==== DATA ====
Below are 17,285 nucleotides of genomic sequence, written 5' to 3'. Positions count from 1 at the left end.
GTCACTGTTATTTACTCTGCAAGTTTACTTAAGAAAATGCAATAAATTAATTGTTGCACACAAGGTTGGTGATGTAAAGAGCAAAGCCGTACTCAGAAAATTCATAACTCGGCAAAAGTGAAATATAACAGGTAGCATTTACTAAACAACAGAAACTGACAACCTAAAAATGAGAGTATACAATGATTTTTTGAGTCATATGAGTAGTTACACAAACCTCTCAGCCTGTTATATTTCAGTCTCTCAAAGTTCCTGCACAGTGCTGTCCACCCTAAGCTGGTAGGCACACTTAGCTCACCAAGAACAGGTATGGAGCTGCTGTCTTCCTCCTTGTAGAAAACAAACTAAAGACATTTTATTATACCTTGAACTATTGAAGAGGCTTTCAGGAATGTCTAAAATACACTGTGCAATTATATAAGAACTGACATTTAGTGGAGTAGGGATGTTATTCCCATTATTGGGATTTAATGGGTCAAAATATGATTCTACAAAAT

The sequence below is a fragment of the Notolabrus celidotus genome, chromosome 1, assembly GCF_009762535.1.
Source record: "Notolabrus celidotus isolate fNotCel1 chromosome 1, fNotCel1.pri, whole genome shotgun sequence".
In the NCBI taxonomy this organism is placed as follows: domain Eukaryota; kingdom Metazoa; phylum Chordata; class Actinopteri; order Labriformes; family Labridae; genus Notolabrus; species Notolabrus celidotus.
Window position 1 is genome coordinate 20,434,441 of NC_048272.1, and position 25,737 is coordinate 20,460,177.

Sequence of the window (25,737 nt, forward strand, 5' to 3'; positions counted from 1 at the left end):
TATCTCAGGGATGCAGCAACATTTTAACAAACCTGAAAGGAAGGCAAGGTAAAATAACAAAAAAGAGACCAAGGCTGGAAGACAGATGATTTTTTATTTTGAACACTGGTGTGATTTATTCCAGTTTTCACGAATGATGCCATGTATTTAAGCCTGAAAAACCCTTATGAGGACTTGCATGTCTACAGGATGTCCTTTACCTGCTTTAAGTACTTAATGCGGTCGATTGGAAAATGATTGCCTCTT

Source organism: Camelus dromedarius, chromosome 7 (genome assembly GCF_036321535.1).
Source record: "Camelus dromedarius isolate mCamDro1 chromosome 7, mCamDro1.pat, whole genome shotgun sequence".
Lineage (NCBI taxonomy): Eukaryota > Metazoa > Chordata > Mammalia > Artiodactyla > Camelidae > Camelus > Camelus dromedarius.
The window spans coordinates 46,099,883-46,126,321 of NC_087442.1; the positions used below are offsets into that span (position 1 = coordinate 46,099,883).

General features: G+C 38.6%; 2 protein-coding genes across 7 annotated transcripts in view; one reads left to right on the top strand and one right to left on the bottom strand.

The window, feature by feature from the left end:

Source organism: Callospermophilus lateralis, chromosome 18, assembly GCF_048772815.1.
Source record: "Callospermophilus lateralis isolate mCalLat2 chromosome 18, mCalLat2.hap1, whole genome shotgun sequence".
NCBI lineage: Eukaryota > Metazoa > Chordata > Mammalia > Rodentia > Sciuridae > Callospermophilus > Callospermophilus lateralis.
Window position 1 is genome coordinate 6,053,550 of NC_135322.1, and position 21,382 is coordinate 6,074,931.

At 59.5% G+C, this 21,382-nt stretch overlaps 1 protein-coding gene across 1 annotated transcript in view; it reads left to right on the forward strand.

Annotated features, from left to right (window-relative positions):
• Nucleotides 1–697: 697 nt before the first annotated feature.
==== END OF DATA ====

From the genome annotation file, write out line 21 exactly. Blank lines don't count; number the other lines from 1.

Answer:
• Nucleotides 1–697: 697 nt before the first annotated feature.